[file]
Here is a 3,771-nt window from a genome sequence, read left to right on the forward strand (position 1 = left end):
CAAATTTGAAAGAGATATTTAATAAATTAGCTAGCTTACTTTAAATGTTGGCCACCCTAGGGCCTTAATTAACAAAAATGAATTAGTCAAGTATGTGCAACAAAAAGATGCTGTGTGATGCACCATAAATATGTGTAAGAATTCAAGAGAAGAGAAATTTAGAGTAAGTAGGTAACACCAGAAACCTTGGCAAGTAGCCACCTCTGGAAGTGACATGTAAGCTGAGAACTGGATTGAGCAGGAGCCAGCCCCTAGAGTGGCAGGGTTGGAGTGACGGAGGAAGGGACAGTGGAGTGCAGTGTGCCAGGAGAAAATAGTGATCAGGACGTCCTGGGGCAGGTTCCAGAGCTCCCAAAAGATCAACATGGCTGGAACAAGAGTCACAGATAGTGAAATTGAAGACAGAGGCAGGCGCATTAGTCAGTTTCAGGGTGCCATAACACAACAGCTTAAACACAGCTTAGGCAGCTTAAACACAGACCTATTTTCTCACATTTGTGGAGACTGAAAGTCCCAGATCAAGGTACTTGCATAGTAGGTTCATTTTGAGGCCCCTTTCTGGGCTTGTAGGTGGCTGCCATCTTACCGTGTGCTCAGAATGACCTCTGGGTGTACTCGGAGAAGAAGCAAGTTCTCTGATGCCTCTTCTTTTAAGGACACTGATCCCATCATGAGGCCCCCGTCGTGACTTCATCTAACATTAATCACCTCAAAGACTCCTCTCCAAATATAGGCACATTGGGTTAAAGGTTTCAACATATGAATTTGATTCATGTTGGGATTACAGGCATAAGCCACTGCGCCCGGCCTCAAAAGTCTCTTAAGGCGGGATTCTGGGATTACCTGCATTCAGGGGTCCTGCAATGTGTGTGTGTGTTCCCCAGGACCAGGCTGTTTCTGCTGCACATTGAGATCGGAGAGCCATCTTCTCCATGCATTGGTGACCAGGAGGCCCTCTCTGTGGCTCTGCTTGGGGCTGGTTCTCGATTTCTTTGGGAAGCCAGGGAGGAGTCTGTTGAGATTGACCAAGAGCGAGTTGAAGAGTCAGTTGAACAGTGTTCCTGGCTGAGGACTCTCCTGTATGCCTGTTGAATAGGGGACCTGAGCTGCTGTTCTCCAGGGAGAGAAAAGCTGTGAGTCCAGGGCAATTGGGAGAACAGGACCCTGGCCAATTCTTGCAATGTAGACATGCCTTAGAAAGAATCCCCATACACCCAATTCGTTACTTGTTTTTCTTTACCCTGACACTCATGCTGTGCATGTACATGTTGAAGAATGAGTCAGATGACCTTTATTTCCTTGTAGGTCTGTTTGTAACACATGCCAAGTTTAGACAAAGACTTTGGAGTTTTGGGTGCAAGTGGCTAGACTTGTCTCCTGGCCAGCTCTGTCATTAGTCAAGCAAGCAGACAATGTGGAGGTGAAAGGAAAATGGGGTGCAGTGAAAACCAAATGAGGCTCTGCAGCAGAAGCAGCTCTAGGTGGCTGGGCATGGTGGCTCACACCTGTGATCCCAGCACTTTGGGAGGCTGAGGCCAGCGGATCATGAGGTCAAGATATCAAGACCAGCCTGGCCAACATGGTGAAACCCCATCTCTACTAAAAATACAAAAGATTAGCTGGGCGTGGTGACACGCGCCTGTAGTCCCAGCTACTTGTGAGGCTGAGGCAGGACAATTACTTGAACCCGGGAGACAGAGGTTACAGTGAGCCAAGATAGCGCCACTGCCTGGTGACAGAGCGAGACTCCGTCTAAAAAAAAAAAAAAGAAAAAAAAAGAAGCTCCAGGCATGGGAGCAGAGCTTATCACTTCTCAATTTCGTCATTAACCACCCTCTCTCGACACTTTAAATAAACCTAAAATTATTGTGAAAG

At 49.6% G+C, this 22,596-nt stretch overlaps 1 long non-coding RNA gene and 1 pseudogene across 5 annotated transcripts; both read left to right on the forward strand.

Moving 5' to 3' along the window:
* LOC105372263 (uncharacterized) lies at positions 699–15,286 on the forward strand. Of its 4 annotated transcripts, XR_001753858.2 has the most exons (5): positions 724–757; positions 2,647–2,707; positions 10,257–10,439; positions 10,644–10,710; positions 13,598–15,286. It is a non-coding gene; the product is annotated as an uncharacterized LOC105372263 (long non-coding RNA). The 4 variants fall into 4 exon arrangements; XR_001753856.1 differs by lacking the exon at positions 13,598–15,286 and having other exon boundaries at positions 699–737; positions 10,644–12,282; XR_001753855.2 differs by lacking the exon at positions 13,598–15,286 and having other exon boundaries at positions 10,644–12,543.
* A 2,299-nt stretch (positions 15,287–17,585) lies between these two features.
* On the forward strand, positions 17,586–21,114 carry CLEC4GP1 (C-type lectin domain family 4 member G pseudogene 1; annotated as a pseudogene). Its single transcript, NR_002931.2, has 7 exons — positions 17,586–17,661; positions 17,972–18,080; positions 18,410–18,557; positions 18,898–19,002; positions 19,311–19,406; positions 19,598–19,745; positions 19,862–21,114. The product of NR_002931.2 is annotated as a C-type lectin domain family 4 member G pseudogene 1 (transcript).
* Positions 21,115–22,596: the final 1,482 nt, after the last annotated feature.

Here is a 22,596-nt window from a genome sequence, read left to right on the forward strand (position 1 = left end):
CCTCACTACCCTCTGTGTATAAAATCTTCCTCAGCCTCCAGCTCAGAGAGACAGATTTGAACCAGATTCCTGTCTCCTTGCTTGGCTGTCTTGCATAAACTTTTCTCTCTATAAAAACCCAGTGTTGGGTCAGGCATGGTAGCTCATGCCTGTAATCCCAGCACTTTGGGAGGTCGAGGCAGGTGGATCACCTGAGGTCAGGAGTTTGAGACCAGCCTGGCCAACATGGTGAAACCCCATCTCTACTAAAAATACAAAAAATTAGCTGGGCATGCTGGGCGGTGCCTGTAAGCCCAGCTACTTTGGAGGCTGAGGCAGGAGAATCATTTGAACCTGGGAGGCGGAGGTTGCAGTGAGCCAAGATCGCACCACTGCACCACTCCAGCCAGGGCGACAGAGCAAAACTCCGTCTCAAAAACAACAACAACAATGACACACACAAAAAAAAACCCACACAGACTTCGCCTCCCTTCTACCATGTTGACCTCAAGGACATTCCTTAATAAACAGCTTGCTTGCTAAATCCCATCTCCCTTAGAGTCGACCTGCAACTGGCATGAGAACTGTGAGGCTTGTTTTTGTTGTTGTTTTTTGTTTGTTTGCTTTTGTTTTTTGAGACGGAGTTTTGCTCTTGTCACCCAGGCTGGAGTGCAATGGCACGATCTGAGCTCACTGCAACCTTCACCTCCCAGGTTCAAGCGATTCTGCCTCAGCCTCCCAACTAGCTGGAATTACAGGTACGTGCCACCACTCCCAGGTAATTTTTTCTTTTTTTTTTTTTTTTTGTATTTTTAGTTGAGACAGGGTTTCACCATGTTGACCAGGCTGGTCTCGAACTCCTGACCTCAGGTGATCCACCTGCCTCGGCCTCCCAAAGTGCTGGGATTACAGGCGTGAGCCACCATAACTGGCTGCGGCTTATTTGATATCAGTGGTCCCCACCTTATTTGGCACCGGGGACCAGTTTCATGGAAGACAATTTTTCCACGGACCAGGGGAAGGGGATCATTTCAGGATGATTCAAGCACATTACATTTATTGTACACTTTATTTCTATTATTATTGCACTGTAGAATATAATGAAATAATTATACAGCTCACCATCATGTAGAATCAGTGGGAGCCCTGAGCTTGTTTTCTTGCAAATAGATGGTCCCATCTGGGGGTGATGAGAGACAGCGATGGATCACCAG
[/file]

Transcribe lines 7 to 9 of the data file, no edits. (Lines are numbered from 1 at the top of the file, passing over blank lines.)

* On the forward strand, positions 17,586–21,114 carry CLEC4GP1 (C-type lectin domain family 4 member G pseudogene 1; annotated as a pseudogene). Its single transcript, NR_002931.2, has 7 exons — positions 17,586–17,661; positions 17,972–18,080; positions 18,410–18,557; positions 18,898–19,002; positions 19,311–19,406; positions 19,598–19,745; positions 19,862–21,114. The product of NR_002931.2 is annotated as a C-type lectin domain family 4 member G pseudogene 1 (transcript).
* Positions 21,115–22,596: the final 1,482 nt, after the last annotated feature.

Here is a 22,596-nt window from a genome sequence, read left to right on the forward strand (position 1 = left end):